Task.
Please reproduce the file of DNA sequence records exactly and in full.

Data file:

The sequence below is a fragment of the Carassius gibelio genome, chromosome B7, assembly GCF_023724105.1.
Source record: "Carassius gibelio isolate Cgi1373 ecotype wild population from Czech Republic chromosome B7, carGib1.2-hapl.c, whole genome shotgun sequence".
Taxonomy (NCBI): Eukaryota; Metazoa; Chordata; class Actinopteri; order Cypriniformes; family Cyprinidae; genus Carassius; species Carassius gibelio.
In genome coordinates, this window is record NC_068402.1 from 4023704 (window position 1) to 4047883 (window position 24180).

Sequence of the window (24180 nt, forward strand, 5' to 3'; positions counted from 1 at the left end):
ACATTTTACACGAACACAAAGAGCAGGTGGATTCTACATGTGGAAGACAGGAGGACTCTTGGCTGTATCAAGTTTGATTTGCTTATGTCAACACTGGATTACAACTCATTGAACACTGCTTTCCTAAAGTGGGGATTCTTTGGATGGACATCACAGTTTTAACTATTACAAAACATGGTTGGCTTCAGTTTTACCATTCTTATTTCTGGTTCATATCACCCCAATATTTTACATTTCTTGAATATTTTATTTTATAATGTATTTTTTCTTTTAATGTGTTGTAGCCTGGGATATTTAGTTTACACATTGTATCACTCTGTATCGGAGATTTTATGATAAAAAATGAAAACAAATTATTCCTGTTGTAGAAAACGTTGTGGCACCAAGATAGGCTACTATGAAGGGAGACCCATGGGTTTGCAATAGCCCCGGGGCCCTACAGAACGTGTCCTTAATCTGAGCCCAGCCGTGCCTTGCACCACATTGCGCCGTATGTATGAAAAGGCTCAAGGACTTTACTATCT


The sequence below is a fragment of the Carassius gibelio genome, chromosome B7, assembly GCF_023724105.1.
Source record: "Carassius gibelio isolate Cgi1373 ecotype wild population from Czech Republic chromosome B7, carGib1.2-hapl.c, whole genome shotgun sequence".
Taxonomy (NCBI): Eukaryota; Metazoa; Chordata; class Actinopteri; order Cypriniformes; family Cyprinidae; genus Carassius; species Carassius gibelio.
In genome coordinates, this window is record NC_068402.1 from 4023704 (window position 1) to 4047883 (window position 24180).

Sequence of the window (24180 nt, forward strand, 5' to 3'; positions counted from 1 at the left end):
ACATTTTACACGAACACAAAGAGCAGGTGGATTCTACATGTGGAAGACAGGAGGACTCTTGGCTGTATCAAGTTTGATTTGCTTATGTCAACACTGGATTACAACTCATTGAACACTGCTTTCCTAAAGTGGGGATTCTTTGGATGGACATCACAGTTTTAACTATTACAAAACATGGTTGGCTTCAGTTTTACCATTCTTATTTCTGGTTCATATCACCCCAATATTTTACATTTCTTGAATATTTTATTTTATAATGTATTTTTTCTTTTAATGTGTTGTAGCCTGGGATATTTAGTTTACACATTGTATCACTCTGTATCGGAGATTTTATGATAAAAAATGAAAACAAATTATTCCTGTTGTAGAAAACGTTGTGGCACCAAGATAGGCTACTATGAAGGGAGACCCATGGGTTTGCAATAGCCCCGGGGCCCTACAGAACGTGTCCTTAATCTGAGCCCAGCCGTGCCTTGCACCACATTGCGCCGTATGTATGAAAAGGCTCAAGGACTTTACTATCT